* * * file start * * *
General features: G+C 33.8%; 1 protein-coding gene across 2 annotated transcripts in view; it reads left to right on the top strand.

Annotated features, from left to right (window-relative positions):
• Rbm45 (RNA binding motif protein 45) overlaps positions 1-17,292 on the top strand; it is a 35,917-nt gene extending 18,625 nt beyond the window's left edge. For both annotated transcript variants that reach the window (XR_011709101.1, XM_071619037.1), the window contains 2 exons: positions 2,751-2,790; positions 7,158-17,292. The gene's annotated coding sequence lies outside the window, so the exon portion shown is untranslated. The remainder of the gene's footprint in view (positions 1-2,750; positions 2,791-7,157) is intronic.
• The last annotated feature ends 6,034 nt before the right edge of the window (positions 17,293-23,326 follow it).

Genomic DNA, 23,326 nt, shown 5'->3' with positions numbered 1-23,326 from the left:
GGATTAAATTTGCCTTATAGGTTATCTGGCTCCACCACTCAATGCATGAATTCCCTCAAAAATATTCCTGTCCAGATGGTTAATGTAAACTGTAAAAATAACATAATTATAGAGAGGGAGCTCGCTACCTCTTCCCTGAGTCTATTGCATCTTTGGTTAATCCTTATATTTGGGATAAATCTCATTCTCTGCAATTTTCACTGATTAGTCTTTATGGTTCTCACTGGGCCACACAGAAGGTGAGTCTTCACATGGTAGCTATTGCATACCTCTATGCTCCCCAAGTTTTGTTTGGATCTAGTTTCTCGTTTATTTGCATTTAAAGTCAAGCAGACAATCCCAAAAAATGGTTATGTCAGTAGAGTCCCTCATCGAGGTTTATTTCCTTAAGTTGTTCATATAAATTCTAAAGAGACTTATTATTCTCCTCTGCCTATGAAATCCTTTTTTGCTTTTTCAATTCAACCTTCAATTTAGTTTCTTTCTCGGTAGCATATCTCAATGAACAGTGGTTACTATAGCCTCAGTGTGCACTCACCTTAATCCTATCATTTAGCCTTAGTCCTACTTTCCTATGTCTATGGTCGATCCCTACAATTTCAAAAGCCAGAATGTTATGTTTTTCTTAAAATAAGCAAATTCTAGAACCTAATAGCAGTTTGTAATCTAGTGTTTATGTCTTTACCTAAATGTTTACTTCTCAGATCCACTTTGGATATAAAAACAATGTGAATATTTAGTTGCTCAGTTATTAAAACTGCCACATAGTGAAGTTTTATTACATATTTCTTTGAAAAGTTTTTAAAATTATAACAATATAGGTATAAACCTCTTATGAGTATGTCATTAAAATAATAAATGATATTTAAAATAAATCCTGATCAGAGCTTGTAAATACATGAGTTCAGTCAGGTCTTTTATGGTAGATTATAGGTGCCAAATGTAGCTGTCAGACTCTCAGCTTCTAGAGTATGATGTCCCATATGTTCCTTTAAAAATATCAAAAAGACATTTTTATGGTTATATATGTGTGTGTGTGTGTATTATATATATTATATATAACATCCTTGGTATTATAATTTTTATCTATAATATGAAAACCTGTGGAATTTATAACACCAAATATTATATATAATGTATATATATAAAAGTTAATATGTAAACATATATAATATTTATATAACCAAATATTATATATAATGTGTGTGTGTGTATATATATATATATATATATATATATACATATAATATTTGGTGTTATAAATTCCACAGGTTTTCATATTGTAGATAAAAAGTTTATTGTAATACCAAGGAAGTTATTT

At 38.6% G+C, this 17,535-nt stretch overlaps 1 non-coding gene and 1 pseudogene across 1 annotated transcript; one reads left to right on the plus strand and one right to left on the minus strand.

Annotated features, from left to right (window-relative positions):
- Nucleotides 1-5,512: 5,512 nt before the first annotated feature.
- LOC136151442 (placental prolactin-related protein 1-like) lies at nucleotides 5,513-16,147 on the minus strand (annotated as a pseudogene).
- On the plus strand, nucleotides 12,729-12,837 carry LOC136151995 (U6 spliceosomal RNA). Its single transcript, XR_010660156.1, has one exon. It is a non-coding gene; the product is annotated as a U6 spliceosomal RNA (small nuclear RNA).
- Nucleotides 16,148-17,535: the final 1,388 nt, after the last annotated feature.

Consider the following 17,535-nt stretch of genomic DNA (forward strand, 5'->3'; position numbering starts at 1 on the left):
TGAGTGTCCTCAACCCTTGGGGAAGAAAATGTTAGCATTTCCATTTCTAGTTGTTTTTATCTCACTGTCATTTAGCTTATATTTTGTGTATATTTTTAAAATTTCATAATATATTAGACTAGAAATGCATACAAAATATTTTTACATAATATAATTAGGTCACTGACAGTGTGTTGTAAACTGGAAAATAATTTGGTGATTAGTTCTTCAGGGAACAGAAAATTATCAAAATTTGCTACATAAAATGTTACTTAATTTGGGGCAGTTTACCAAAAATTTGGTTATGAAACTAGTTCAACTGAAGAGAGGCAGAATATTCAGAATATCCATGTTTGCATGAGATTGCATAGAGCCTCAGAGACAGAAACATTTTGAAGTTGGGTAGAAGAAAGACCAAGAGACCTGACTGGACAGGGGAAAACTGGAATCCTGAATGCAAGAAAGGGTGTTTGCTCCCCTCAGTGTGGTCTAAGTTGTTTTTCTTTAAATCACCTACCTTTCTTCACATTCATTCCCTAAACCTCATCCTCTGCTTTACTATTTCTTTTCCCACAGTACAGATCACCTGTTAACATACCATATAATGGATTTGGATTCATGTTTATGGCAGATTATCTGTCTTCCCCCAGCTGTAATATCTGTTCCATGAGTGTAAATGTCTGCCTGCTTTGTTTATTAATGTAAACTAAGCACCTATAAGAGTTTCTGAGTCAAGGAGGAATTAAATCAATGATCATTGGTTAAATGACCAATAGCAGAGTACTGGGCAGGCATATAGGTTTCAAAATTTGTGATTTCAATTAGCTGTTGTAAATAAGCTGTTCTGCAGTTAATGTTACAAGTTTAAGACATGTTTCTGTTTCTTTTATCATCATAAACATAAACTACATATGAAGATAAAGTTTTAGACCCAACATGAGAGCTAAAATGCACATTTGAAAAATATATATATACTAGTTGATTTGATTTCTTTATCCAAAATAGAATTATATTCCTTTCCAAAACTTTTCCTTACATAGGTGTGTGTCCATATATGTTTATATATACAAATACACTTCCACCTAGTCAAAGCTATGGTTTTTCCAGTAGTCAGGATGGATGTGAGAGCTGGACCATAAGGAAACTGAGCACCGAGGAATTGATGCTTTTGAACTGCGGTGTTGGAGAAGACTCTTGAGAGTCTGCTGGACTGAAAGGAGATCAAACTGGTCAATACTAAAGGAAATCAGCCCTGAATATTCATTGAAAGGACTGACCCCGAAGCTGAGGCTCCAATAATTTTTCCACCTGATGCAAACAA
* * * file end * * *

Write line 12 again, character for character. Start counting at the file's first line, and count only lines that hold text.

- Nucleotides 16,148-17,535: the final 1,388 nt, after the last annotated feature.